Problem addressed, background and strategic significance

Bowel cancer can arise from polyps, which can become cancerous. Polyps are little outgrowths within the lining of the bowel (similar to skin warts). Dependent on size and cancerous potential, these can cause bleeding. It is not known which polyps harbour cancerous potential, thus, at present, all patients undergo a colonoscopy to identify and remove any polyps. However, not all patients who undergo a colonoscopy (camera examination of the large bowel) will have polyps. In addition, colonoscopies are invasive and disruptive to patients especially time-consuming bowel preparation.

We propose non-invasive stool and urine tests to identify patients at risk of polyps and if they have potential to become cancerous. Only those with a positive stool or urine test suggesting risk of polyps will undergo a colonoscopy.

Method(s) used

We will use a test that measures blood in the stool (known as FIT test) as well as urine test (volatile markers; chemicals produced by the body in disease) to identify the accuracy of these tests in diagnosing bowel polyps. Stool FIT test is already in use in patients with symptoms of bowel cancer and will be introduced in the UK bowel cancer screening programme in 2019. Urine volatile markers have shown promise in our earlier published studies but require further confirmation.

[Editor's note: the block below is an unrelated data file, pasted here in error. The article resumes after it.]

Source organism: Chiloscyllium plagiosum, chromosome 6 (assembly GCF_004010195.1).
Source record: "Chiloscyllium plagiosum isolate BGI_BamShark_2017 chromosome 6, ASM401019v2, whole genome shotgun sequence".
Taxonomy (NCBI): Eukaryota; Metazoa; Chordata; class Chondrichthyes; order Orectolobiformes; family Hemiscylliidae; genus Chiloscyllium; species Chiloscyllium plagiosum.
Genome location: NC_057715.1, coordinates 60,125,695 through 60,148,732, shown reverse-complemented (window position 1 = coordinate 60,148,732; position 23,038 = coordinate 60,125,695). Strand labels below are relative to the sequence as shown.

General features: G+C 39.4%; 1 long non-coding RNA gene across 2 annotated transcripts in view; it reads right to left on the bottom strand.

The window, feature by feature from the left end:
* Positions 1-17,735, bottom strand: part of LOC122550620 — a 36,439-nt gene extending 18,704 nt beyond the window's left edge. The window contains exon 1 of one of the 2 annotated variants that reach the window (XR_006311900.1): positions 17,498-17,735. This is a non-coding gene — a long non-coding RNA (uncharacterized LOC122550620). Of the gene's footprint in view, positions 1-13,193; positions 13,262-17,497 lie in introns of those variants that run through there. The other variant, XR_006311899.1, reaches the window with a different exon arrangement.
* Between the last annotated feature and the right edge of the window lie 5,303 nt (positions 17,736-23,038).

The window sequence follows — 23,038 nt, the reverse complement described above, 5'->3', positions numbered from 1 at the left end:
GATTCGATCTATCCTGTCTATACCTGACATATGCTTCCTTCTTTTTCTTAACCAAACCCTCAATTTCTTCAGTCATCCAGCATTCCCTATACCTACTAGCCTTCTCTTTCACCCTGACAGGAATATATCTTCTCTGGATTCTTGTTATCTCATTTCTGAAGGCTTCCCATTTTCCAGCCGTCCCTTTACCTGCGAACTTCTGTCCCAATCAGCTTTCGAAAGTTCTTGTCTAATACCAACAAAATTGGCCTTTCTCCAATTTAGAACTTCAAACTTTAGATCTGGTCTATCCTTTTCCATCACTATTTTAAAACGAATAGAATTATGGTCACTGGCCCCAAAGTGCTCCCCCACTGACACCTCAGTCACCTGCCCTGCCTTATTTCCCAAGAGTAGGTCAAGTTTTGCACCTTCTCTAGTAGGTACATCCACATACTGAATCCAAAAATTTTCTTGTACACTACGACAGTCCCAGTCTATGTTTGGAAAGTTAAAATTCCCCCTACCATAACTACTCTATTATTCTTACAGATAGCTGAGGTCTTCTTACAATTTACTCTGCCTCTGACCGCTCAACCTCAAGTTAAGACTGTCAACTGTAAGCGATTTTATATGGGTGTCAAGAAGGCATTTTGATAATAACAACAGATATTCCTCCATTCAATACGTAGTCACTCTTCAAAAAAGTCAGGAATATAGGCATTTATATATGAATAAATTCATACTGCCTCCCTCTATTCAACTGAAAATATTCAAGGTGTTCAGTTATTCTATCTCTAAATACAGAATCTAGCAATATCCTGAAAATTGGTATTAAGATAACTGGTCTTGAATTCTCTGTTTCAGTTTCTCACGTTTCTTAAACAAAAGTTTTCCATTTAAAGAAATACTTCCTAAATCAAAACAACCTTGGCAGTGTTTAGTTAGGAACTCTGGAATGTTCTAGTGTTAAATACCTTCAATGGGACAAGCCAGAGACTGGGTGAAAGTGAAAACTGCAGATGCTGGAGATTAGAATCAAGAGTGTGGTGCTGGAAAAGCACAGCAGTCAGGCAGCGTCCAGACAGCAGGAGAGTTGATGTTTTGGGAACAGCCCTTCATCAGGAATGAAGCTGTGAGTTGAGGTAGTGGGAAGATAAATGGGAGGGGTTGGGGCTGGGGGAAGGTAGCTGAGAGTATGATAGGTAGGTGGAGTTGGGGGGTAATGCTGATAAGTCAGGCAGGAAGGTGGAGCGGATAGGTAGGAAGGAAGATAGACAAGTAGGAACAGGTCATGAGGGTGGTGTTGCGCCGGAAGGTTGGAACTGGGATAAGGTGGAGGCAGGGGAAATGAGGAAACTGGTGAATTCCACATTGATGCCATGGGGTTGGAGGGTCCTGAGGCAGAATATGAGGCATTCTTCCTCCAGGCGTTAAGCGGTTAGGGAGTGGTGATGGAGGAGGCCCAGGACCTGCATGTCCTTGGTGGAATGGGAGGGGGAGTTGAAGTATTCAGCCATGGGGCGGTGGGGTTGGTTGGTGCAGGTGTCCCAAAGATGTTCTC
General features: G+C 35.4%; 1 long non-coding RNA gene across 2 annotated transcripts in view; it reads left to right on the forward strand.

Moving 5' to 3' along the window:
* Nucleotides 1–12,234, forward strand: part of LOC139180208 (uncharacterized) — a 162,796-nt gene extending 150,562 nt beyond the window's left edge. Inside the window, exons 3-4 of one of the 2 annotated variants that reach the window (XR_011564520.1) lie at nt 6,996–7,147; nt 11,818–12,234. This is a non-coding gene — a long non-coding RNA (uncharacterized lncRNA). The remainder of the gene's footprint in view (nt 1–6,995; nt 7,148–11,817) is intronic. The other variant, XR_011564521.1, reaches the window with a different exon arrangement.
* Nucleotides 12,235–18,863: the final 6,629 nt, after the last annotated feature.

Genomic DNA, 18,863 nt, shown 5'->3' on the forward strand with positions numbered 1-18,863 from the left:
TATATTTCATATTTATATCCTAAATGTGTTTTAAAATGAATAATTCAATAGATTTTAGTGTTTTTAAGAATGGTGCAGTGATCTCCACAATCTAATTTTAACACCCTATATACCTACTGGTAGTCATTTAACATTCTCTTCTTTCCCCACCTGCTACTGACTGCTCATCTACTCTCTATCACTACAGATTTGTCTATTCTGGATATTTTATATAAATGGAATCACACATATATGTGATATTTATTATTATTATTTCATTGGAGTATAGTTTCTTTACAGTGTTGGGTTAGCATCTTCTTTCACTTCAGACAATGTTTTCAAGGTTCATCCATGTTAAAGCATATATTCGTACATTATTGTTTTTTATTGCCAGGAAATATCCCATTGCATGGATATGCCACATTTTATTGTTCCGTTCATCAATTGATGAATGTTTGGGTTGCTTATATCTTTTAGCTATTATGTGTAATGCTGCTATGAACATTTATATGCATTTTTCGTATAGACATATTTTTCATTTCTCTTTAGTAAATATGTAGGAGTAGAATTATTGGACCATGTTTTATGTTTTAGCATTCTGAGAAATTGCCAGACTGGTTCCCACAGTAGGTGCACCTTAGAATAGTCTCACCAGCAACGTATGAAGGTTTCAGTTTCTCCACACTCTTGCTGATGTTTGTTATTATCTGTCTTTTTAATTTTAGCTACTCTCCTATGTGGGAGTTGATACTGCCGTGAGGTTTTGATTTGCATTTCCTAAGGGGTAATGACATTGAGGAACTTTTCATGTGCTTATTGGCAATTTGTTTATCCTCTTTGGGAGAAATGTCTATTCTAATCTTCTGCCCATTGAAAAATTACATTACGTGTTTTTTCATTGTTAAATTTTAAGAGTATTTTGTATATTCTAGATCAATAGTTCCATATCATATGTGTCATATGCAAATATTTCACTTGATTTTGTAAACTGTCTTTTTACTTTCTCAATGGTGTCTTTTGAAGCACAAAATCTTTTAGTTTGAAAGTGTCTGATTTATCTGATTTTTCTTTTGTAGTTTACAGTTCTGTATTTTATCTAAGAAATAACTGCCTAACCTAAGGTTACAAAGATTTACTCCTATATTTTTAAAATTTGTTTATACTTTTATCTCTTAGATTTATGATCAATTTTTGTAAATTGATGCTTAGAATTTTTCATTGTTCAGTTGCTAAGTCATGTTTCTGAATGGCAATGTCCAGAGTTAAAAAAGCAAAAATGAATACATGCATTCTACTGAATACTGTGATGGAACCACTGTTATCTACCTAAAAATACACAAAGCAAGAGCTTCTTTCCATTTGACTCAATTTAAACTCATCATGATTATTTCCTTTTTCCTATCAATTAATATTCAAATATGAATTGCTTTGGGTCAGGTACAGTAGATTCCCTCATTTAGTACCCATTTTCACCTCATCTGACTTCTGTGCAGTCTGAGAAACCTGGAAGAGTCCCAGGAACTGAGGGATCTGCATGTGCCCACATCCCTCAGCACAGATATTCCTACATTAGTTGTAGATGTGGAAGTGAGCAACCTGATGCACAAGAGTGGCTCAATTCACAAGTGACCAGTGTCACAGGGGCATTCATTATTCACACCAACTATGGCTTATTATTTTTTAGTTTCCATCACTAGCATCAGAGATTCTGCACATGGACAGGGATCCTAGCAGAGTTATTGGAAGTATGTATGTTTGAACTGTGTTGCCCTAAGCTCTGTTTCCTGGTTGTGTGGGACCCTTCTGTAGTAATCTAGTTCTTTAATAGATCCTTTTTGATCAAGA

Hoped for results of this research

Our early results (94 patients) have shown that both stool testing using FIT and urine volatile markers can detect a significant number of patients with bowel polyps. In this study, we seek to confirm our findings in a larger group of 354 patients

What this research is expected to add to the knowledge of bowel disease and what is the impact you hope to achieve for patients?

Results will provide the evidence base required for use of non-invasive stool and urine testing to accurately identify those at risk of bowel polyps with cancerous potential. This can then be incorporated within clinical practice thereby benefiting patients through early detection and avoiding unnecessary invasive tests.